In meditation, my mind takes me to memories, and the memories are blank rooms I stand in. I stand in the basement of the church my grandparents went to, where every Sunday after mass, coffee and pastries were served. Where I sat in a white, button-up shirt with black, vertical stripes after my grandfather’s funeral, feeling like my clothes never fit right, embarrassed by my bout of stifled sobs that manifested into silent convulsions during the service. The tremor had run through me unexpectedly and filled me with shame before it sank into nothingness. I stand in my sister’s room where, during summer, I’d sleep in a sleeping bag on the floor because her room had window AC and mine didn’t. Her metal windchimes softly singing in the fan breeze. I am driving, I live in Tucson. I grip the wheel. What does it feel like? I look at my fingers. The cat observes itself, I think. I’m at the edge of the yard at my parents’ house in Pennsylvania, right where it begins to dip in a steep curve, the bank of the creek below obscured through tangles of trees. I’m digging up the shoebox we buried my sister’s guinea pig in last week—just to make sure. Except I’m not there, it’s an open hole and I can’t make out the contents. I’m standing in my grandparents’ kitchen, a painting of a man praying over bread above the dining table, there is a saucepan of melted butter on the stove for popcorn and soon my fingers will be slick with it. What did my grandparents couch feel like? Their carpet? Their hands? I can see it, but it’s nowhere in my body.

Each fight in DOA takes less than two minutes. When I got knocked out, I could hit Continue and retry on an infinite loop. The gameplay was repetitive, every level, every fight, just like the last. No character development to speak of and the story basically nonexistent, a loose shell for endless hand-to-hand combat. I liked the elegant movements, the gliding leg sweeps, the swift jabs. I liked being a cog in the never-ending system. I easily died hundreds of times that week as several different women. Against a tree in a forest filled with foliage, on the glass floor of an aquarium, while falling through the mist of a waterfall before landing on a mossy pillar of rock. The game’s graphics were beautiful and entrancing, like watching a screensaver while I waited for my life to buffer.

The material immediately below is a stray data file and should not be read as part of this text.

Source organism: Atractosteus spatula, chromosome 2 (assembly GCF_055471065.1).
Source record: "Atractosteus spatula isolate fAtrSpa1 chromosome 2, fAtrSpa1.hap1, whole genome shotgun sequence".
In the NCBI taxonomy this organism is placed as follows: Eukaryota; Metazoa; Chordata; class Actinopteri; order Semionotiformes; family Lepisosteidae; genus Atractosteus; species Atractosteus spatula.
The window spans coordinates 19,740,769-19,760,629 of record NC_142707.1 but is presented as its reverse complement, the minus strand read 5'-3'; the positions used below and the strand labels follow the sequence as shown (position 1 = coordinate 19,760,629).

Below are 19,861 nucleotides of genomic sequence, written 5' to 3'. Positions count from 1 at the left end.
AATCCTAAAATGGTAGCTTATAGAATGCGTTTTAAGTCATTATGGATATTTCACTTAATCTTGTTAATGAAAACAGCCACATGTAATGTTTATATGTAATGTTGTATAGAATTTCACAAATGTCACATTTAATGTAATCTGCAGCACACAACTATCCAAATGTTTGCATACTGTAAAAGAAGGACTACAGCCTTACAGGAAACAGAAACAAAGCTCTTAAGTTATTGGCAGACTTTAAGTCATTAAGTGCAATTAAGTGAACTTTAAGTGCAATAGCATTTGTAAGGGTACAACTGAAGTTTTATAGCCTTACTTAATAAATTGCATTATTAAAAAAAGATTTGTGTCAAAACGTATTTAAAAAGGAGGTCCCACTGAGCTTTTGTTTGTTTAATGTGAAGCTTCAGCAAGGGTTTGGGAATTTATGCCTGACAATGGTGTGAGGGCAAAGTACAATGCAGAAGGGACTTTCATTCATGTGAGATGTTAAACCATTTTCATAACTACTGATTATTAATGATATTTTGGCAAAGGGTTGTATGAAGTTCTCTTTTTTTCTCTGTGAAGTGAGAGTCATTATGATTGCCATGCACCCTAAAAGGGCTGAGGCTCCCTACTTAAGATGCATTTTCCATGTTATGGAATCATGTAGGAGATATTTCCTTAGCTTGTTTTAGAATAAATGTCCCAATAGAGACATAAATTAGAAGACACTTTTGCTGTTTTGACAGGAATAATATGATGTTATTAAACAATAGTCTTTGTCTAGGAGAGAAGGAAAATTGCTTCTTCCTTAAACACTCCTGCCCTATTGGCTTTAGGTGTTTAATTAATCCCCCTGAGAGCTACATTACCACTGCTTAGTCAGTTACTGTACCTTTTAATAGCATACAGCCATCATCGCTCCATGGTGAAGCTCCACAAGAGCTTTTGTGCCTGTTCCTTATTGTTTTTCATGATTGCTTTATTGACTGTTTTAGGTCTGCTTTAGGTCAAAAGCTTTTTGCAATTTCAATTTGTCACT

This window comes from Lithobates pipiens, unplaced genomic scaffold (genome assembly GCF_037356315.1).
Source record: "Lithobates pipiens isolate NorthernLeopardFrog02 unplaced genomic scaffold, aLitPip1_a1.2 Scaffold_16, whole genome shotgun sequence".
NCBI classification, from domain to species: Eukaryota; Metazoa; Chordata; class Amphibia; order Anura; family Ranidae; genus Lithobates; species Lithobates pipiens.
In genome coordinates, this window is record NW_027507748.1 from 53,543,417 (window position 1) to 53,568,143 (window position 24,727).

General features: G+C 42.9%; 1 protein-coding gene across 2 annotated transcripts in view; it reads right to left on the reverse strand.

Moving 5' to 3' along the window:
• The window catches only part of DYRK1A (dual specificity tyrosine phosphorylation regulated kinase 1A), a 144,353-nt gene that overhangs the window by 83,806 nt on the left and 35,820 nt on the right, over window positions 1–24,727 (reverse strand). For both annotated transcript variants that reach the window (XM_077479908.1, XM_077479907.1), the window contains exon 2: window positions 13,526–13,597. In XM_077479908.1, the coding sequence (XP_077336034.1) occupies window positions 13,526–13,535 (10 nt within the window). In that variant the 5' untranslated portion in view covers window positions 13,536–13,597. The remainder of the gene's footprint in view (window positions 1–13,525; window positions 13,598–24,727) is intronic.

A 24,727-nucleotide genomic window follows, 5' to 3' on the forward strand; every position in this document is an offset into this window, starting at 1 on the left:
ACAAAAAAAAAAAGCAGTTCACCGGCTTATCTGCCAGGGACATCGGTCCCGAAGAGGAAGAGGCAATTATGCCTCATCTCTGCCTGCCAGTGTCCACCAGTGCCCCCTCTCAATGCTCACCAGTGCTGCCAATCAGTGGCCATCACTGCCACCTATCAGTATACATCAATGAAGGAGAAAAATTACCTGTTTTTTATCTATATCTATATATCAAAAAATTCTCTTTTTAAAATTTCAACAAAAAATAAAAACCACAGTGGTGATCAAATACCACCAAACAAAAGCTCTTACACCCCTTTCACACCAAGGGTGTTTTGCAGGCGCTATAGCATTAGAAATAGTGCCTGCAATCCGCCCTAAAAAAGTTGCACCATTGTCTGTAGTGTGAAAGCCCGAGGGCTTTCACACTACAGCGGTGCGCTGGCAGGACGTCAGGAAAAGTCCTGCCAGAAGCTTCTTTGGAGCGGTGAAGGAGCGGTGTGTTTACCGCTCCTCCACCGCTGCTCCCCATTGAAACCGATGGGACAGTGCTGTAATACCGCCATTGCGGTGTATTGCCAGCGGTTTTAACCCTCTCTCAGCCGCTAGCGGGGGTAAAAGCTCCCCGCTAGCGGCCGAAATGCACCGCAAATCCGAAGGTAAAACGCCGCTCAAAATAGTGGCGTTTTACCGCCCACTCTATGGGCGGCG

By the end of that spring break, I had accomplished something I never had before—I beat all of my brother’s high scores in a video game. I remember him being incredulous and kind of annoyed. I had beaten his scores not through skill but through sheer input, the way someone plays slots until hitting gold. He set to it and easily overtook my scores in a matter of days. That didn’t matter though. For that week, I had become the game. I existed in falling cherry blossoms, in paper-walled pagodas, in ice caves. I was a fierce warrior woman who was also so physically without flaw, without a wrinkle on her skintight dress with slits up past her hips, with enormous breasts, my god! The CD ends and I hit the Play button again. I hit Continue as the Game Over clock counts down from ten. I am in the room now but I can’t touch anything, I am years away from myself.

That spring, I get dental surgery and abuse painkillers for the first time. We paint the house my grandparents lived in and prepare it for sale. I cover my backpack in patches and squishy cartoon animal keychains that my grandfather had bought us, I scribble on them with Sharpie and poke paperclips through like voodoo dolls. I read A Brief History of Time and Shakespeare’s sonnets during study period. I read the words and retain nothing. I wait for the school year to end, for me to become a high school freshman. I feel blank. My hands act on the controller without me knowing which buttons are hit. Things happen on the screen and I’m unsure the cause. It’s all random. Sometimes you’re dead. Sometimes you’re alive. Sometimes both.